According to the doctor, Kinsley will be a baby born with a Single Umbilical Artery or SUA. What this means is that Kinsley’s umbilical cord only has two vessels, a vein to take things to her, and one artery to take things away, where a normal umbilical cord is made up of three vessels total: two arteries and one vein.

Anywhere from half to two-thirds of babies born with a single artery umbilical cord are born healthy and with no chromosomal or congenital abnormalities. Of the remaining babies born with SUA, studies suggest that about 25% have birth defects, including chromosomal and/or other abnormalities. These can include trisomy 13 or trisomy 18, however, the most common pregnancy complications that occur in infants with SUA are heart defects, gastrointestinal tract abnormalities, and problems with the central nervous system.

The doctor explained that while it isn’t a normal thing, it isn’t the rarest complication ever to exist, and it isn’t super uncommon. He mentioned that sometimes these babies can be born with congenital defects like double uteri or two ureters, some babies can be born with organ abnormalities like having one kidney or three, or two where only one works properly, and other babies with SUA are 100% healthy as if having only one artery in their umbilical cord had no effect on them whatsoever. He said that in extreme cases, these babies are born with chromosomal defects, where they have more than one copy of certain chromosomes, like #13 or #18, in which case ultrasounds will pick up serious and sometimes fatal organ damage or delayed development.

Our doctor told us we shouldn’t be worried about those things because all of our ultrasounds have come back perfectly normal, and none of the typical symptoms of these abnormalities have been found on our scans. Typically, a baby with SUA that has chromosomal or other abnormalities will be born before 37 weeks, and will show signs like low birth weight, a sloping forehead, organ damage/extra organs/two few organs/organs in the wrong place, stunted growth, extra fingers or toes, etc. However, Kinsley is weighing 5 pounds 8 oz at 35 weeks and 4 days, which is one quarter of a pound larger than typical babies at 35 weeks, and much larger than babies with abnormalities.

The doctor informed us that since ultrasound scans are very good at picking up abnormalities, due to the fact that we have had normal ultrasounds it is likely that our baby will be born without any congenital or chromosomal abnormalities. Nothing is 100%, and we will not know for sure if she is completely healthy until she is born, but he has instructed us not to worry until then.

All of my remaining weekly appointments have been changed to include non stress tests (NST) which will take place at the beginning of my appointment. I will go in and they will put straps around my belly to monitor Kinsley’s heart rate better. When she is moving her heart rate should increase and when she is at rest it should decrease. If this is the case, the test results will be deemed “reactive” and no issues will be found. If not, sometimes further testing will be done to determine if she is getting the oxygen she needs from the umbilical cord despite it having only one artery.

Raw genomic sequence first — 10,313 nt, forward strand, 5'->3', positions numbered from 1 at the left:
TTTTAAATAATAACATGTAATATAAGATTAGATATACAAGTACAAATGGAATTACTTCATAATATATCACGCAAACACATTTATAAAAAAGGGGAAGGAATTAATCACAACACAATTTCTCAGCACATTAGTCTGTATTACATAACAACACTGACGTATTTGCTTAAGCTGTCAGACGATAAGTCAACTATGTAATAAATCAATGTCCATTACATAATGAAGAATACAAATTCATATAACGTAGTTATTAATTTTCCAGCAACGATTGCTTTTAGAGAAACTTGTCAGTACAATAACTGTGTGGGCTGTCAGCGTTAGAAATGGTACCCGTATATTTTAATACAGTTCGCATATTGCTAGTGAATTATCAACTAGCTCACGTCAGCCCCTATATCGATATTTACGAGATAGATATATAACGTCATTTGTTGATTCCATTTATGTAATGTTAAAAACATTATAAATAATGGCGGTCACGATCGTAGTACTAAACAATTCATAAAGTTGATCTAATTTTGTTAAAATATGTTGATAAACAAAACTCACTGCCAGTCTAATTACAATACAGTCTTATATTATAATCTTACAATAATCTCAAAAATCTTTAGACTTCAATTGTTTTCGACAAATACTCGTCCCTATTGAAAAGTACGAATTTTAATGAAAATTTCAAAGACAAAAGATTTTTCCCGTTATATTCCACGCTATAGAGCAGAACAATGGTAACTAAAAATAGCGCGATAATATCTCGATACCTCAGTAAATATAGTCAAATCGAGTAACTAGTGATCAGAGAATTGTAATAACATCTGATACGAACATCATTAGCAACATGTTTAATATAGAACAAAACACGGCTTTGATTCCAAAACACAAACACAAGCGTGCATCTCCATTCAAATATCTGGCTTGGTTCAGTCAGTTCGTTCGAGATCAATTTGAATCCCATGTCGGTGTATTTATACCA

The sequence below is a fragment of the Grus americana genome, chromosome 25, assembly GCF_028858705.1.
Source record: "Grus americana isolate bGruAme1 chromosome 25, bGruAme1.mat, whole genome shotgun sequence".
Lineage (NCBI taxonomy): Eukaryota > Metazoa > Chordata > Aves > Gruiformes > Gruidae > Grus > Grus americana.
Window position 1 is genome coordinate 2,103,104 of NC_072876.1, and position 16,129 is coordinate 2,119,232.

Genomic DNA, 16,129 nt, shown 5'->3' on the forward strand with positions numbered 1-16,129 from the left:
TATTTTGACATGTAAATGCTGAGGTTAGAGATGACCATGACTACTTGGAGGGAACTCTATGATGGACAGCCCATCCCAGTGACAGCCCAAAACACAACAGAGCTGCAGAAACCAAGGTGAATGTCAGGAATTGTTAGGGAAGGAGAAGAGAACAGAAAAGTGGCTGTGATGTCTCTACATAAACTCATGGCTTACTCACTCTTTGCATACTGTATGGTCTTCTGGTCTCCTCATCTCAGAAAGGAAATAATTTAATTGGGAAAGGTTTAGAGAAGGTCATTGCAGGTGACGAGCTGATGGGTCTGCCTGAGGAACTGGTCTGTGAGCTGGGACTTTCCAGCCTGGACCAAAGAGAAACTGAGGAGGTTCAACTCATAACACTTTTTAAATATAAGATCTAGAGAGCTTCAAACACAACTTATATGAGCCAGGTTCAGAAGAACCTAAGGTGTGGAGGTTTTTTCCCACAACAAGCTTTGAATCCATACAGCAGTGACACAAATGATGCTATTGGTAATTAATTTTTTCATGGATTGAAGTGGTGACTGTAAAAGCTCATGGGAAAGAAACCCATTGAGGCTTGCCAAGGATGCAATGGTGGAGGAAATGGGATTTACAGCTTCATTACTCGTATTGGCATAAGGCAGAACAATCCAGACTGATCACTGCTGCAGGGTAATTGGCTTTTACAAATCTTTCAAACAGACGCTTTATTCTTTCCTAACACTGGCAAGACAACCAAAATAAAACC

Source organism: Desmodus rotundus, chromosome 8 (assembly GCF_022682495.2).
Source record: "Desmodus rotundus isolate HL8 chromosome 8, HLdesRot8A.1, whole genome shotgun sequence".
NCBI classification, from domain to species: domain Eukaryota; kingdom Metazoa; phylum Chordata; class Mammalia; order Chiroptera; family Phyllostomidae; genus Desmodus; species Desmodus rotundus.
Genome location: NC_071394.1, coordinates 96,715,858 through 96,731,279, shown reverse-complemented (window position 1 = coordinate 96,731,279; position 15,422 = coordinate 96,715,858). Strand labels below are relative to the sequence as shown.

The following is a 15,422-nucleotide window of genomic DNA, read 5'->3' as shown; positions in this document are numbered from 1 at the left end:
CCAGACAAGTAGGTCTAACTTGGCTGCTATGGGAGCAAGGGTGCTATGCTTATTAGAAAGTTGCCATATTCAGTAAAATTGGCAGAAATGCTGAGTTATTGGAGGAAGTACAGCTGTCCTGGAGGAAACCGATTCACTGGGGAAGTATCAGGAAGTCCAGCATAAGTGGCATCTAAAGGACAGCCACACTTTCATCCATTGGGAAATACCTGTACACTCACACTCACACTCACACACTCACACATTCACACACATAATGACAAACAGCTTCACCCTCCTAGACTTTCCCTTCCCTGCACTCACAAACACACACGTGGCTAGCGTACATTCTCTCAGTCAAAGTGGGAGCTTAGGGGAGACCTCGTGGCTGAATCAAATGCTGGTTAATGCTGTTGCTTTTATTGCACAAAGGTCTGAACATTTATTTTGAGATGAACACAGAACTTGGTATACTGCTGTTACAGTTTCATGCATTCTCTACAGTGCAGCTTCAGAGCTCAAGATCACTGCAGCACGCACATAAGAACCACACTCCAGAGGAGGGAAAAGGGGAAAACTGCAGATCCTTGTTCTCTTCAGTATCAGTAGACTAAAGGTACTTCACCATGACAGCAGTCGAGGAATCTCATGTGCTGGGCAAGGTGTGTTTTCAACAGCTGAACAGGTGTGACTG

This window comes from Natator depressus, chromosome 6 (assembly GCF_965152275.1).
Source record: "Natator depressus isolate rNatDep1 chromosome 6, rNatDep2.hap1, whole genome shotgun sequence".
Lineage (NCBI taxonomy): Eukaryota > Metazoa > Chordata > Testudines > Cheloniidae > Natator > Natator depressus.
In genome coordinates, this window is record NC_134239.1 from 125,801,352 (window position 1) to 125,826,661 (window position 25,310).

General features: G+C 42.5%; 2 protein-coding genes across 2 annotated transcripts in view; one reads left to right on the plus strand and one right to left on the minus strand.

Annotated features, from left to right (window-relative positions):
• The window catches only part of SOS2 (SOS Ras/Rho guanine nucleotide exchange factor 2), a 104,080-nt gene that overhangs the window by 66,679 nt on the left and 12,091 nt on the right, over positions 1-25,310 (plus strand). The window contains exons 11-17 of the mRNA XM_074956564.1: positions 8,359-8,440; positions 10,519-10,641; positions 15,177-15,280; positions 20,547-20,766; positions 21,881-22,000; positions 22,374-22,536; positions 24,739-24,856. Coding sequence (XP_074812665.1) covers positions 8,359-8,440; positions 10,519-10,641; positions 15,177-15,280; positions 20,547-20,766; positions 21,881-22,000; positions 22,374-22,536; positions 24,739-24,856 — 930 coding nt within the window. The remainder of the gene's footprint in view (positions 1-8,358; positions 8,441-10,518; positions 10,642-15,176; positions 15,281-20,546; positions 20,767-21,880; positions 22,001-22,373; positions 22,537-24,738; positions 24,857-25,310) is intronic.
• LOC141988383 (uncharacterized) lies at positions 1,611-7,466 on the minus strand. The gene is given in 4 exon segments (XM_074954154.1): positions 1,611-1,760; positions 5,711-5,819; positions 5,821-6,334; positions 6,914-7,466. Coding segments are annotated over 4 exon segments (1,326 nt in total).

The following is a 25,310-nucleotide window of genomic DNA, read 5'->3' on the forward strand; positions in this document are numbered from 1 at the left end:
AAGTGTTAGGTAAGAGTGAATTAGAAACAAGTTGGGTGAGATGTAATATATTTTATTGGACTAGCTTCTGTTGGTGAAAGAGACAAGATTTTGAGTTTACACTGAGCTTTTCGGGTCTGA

The doctor explained that if it is determined at any of these appointments with non stress tests that Kinsley is not getting what she needs on the inside, they will schedule a cesarean and she will be born early to ensure she is able to get what she needs. He said it is common for babies with SUA to be born early, and by cesarean. In addition to that, my ultrasound shows that I have extra fluid, which may also cause me to go into labor sooner. He laughed and added that this extra fluid is also the reason I am measuring a bit bigger than most women at 35 weeks, and is likely the cause of most of my discomfort.

Before we left the appointment he assured us that babies with SUA are born healthy all the time, in fact, he delivered over the weekend with a single artery umbilical cord, and that woman’s baby was perfectly fine.

Of course, nothing is 100%, and that’s the thought that had me in tears on the phone with my mom last night as I told her the worst that can happen to this precious child.

Nothing is 100% is all I could think as I tried not to sob while chopping the vegetables for our stir fry last night.

Nothing is 100% ebbed away at my glass half full for the rest of the evening, even when Nick hugged me and told me not to worry because everything will be okay and he needs me to be strong for him too.

Nothing is 100% slammed around in my mind when I poured my soggy chocolate chex down the drain this morning.

One week ago I sat down hardly believing that I could have a tiny baby before the milk in our fridge expires, and that’s still a very real and strange possibility. Today I’m eating my breakfast with excitement and worry over when she will be here, and I’m praying, too- for her, and Nick, and myself.

I’m not praying that Kinsley June is born ‘normal’ because she is already whatever she will be. I’m praying that when she comes I will be ready for whatever that is, no matter what the outcome looks like.

I hope you’ll pray for us too.